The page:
Applications and notifications must be submitted in electronic form in accordance with the Electronic Submission Ordinance 2011 (EEVO 2011). The use of the electronic portal requires prior registration, authorization checks and the assignment of a user ID. Access is available under Online Services.
The right to submit an application or a notification is limited to public pharmacies, institutional pharmacies and companies which are entitled to sell pharmaceutical products in a contracting party to the EEA (Section 4 (1) AWEG). In addition, veterinarians in charge of pharmacies may report the movement of veterinary specialities for their own consumption (§ 4 para. 4 AWEG).
There is no restriction on the territory of Austria for companies authorised to distribute pharmaceutical products. Clinical Research Organizations (CROs) are only regarded as companies that are entitled to sell pharmaceutical products in a contracting party of the EEA if they have a licence in accordance with § 63 AMG or have the equivalent authority of a member state.
Conditions for import or shipment
Medicinal products may only be imported or brought into Austria if they are intended for re-export or use on humans or animals or for scientific purposes with or without use on humans or animals (§ 5 para. 1 AWEG).
For the safety of blood products (§ 15 AWEG), all relevant Austrian provisions of the AMG, Directive 2001/83/EC, Blood Safety Act (BSG), Blood Donor Regulation (BSV) and the Blood Products Regulation in conjunction with Directive 2002/98/EC in their current versions apply.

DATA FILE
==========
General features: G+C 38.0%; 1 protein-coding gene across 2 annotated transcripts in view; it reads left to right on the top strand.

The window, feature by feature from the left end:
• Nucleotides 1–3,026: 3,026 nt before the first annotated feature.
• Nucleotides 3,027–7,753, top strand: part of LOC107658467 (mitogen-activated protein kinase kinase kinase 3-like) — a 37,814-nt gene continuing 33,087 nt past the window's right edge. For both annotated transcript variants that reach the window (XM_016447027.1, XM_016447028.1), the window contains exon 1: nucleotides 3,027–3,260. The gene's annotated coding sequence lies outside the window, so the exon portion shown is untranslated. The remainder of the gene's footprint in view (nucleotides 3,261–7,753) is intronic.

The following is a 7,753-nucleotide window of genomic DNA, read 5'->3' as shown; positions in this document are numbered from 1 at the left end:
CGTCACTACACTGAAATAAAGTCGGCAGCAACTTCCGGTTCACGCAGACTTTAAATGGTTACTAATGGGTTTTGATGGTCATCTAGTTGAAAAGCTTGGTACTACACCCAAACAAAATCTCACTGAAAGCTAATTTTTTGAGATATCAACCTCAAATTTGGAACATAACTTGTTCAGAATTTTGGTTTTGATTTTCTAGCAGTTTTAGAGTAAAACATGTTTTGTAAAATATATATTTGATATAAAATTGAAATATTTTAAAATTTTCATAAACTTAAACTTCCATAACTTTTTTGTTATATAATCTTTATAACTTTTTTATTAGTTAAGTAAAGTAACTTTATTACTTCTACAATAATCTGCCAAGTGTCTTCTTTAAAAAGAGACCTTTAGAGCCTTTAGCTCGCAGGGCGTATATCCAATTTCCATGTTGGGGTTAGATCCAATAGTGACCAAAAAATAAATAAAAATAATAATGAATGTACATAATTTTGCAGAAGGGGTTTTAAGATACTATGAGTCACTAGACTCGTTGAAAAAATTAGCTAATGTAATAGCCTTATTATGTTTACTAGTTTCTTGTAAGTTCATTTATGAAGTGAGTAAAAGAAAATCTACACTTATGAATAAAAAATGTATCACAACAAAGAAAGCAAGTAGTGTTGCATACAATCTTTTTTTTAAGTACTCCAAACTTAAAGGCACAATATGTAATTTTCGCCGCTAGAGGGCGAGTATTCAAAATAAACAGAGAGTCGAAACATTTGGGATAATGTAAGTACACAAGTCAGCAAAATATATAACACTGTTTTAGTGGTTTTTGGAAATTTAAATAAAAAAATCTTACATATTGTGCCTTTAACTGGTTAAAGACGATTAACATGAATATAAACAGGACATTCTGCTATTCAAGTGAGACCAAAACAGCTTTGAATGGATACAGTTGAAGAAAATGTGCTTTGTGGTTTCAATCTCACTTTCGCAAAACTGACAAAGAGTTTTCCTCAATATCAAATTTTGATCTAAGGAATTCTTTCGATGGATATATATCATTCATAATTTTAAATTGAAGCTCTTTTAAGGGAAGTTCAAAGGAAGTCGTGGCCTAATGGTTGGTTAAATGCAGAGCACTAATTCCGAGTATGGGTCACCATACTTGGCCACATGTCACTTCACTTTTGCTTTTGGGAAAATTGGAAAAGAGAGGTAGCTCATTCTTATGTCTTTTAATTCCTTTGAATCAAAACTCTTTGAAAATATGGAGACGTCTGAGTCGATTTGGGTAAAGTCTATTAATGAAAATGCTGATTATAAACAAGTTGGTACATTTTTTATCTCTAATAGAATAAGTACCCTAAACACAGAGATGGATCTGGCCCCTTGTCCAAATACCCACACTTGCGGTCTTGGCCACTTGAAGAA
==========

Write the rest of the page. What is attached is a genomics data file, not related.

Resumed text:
In addition, medicinal products are subject to the restriction that they may only be imported or transferred for clinical trials or therapeutic purposes. Two conditions are linked to the therapeutic purpose: the lack of availability in Austria of an authorised medicinal speciality authorised for therapeutic purposes and a medical opinion certifying the absolute necessity of the medicinal speciality to be imported or transferred being required for medical, dental or veterinary treatment because the success of the treatment is unlikely to be achieved with a (different) medicinal speciality authorised and available in Austria. This opinion must contain a technical justification, the submission of a prescription is not sufficient. The names of the patients to be treated do not have to be mentioned in the expert opinion.
The licensing procedure is applied when pharmaceutical products (§ 5 AWEG) or blood products (§ 12 AWEG) are imported into Austria from third countries. The necessary authorisations must be applied for and issued before the intended importation. Medicinal products subject to authorisation require an import certificate. Such goods can be: Medicinal specialities for human or veterinary therapy, (non-)clinical investigational medicinal products, bulk goods, medicaments for analytical purposes or medicaments for destruction. Blood products subject to authorisation require a certificate of marketability. Such goods can be: Medicinal specialities, starting materials, intermediates or reagents and diagnostics.